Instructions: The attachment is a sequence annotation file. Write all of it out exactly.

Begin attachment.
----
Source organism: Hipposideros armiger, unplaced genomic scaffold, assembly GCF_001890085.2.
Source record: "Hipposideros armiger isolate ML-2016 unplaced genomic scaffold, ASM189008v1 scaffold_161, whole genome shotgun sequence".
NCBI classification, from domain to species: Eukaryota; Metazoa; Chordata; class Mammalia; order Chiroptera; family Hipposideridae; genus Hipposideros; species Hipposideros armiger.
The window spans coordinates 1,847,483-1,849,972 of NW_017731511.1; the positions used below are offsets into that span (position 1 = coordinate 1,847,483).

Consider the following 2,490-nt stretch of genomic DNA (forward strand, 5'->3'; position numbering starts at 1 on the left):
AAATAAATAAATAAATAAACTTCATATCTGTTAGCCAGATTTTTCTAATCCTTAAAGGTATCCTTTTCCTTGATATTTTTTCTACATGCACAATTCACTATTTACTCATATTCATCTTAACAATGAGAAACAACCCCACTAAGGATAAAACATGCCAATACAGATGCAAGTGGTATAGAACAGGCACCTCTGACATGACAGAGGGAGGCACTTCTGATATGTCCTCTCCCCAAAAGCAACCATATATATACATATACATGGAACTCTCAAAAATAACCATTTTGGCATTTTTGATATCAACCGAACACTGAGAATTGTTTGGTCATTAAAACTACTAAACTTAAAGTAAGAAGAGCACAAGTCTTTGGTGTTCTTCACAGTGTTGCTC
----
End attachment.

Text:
Source organism: Hipposideros armiger, unplaced genomic scaffold, assembly GCF_001890085.2.
Source record: "Hipposideros armiger isolate ML-2016 unplaced genomic scaffold, ASM189008v1 scaffold_161, whole genome shotgun sequence".
NCBI classification, from domain to species: Eukaryota; Metazoa; Chordata; class Mammalia; order Chiroptera; family Hipposideridae; genus Hipposideros; species Hipposideros armiger.
The window spans coordinates 1,847,483-1,849,972 of NW_017731511.1; the positions used below are offsets into that span (position 1 = coordinate 1,847,483).

Consider the following 2,490-nt stretch of genomic DNA (forward strand, 5'->3'; position numbering starts at 1 on the left):
AAATAAATAAATAAATAAACTTCATATCTGTTAGCCAGATTTTTCTAATCCTTAAAGGTATCCTTTTCCTTGATATTTTTTCTACATGCACAATTCACTATTTACTCATATTCATCTTAACAATGAGAAACAACCCCACTAAGGATAAAACATGCCAATACAGATGCAAGTGGTATAGAACAGGCACCTCTGACATGACAGAGGGAGGCACTTCTGATATGTCCTCTCCCCAAAAGCAACCATATATATACATATACATGGAACTCTCAAAAATAACCATTTTGGCATTTTTGATATCAACCGAACACTGAGAATTGTTTGGTCATTAAAACTACTAAACTTAAAGTAAGAAGAGCACAAGTCTTTGGTGTTCTTCACAGTGTTGCTC